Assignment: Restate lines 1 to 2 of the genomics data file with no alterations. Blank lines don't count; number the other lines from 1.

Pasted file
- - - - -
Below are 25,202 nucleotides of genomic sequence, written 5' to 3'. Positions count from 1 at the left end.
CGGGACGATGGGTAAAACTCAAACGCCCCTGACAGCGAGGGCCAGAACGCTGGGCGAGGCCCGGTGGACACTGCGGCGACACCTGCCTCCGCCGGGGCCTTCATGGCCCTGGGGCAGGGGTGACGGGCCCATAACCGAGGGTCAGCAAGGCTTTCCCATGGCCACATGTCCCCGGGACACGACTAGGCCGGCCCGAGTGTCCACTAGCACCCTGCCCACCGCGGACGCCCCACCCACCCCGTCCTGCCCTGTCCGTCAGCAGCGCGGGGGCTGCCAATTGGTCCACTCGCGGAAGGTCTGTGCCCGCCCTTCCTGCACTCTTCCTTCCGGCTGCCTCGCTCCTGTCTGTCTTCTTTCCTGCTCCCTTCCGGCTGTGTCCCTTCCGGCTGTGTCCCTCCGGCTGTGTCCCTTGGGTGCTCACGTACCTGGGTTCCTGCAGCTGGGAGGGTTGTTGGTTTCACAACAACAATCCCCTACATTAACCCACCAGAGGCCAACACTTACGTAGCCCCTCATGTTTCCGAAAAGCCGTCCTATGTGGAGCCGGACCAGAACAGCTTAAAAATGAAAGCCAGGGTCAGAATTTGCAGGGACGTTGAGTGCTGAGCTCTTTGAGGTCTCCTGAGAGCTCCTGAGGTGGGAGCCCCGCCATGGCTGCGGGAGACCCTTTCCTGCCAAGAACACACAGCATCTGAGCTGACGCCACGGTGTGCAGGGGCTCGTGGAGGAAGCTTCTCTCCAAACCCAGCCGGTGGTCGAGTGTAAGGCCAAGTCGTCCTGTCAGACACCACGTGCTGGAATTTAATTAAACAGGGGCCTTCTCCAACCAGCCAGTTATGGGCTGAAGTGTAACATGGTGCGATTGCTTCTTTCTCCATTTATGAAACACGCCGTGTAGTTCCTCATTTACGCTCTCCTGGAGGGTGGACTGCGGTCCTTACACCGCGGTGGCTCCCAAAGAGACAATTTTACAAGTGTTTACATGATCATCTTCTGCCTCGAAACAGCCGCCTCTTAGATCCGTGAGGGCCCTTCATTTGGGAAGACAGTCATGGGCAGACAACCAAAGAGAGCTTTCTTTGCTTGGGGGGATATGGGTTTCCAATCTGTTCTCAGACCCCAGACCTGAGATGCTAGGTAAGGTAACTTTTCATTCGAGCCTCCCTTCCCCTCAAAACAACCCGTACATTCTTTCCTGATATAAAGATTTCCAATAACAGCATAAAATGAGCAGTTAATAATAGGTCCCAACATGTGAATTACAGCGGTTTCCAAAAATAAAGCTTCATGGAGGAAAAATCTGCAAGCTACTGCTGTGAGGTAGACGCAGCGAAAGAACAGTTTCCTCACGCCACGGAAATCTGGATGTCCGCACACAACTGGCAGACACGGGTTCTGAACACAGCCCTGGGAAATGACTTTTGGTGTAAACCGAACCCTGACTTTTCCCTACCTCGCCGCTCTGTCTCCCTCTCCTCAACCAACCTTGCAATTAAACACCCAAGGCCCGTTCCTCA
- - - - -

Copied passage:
Below are 25,202 nucleotides of genomic sequence, written 5' to 3'. Positions count from 1 at the left end.
CGGGACGATGGGTAAAACTCAAACGCCCCTGACAGCGAGGGCCAGAACGCTGGGCGAGGCCCGGTGGACACTGCGGCGACACCTGCCTCCGCCGGGGCCTTCATGGCCCTGGGGCAGGGGTGACGGGCCCATAACCGAGGGTCAGCAAGGCTTTCCCATGGCCACATGTCCCCGGGACACGACTAGGCCGGCCCGAGTGTCCACTAGCACCCTGCCCACCGCGGACGCCCCACCCACCCCGTCCTGCCCTGTCCGTCAGCAGCGCGGGGGCTGCCAATTGGTCCACTCGCGGAAGGTCTGTGCCCGCCCTTCCTGCACTCTTCCTTCCGGCTGCCTCGCTCCTGTCTGTCTTCTTTCCTGCTCCCTTCCGGCTGTGTCCCTTCCGGCTGTGTCCCTCCGGCTGTGTCCCTTGGGTGCTCACGTACCTGGGTTCCTGCAGCTGGGAGGGTTGTTGGTTTCACAACAACAATCCCCTACATTAACCCACCAGAGGCCAACACTTACGTAGCCCCTCATGTTTCCGAAAAGCCGTCCTATGTGGAGCCGGACCAGAACAGCTTAAAAATGAAAGCCAGGGTCAGAATTTGCAGGGACGTTGAGTGCTGAGCTCTTTGAGGTCTCCTGAGAGCTCCTGAGGTGGGAGCCCCGCCATGGCTGCGGGAGACCCTTTCCTGCCAAGAACACACAGCATCTGAGCTGACGCCACGGTGTGCAGGGGCTCGTGGAGGAAGCTTCTCTCCAAACCCAGCCGGTGGTCGAGTGTAAGGCCAAGTCGTCCTGTCAGACACCACGTGCTGGAATTTAATTAAACAGGGGCCTTCTCCAACCAGCCAGTTATGGGCTGAAGTGTAACATGGTGCGATTGCTTCTTTCTCCATTTATGAAACACGCCGTGTAGTTCCTCATTTACGCTCTCCTGGAGGGTGGACTGCGGTCCTTACACCGCGGTGGCTCCCAAAGAGACAATTTTACAAGTGTTTACATGATCATCTTCTGCCTCGAAACAGCCGCCTCTTAGATCCGTGAGGGCCCTTCATTTGGGAAGACAGTCATGGGCAGACAACCAAAGAGAGCTTTCTTTGCTTGGGGGGATATGGGTTTCCAATCTGTTCTCAGACCCCAGACCTGAGATGCTAGGTAAGGTAACTTTTCATTCGAGCCTCCCTTCCCCTCAAAACAACCCGTACATTCTTTCCTGATATAAAGATTTCCAATAACAGCATAAAATGAGCAGTTAATAATAGGTCCCAACATGTGAATTACAGCGGTTTCCAAAAATAAAGCTTCATGGAGGAAAAATCTGCAAGCTACTGCTGTGAGGTAGACGCAGCGAAAGAACAGTTTCCTCACGCCACGGAAATCTGGATGTCCGCACACAACTGGCAGACACGGGTTCTGAACACAGCCCTGGGAAATGACTTTTGGTGTAAACCGAACCCTGACTTTTCCCTACCTCGCCGCTCTGTCTCCCTCTCCTCAACCAACCTTGCAATTAAACACCCAAGGCCCGTTCCTCA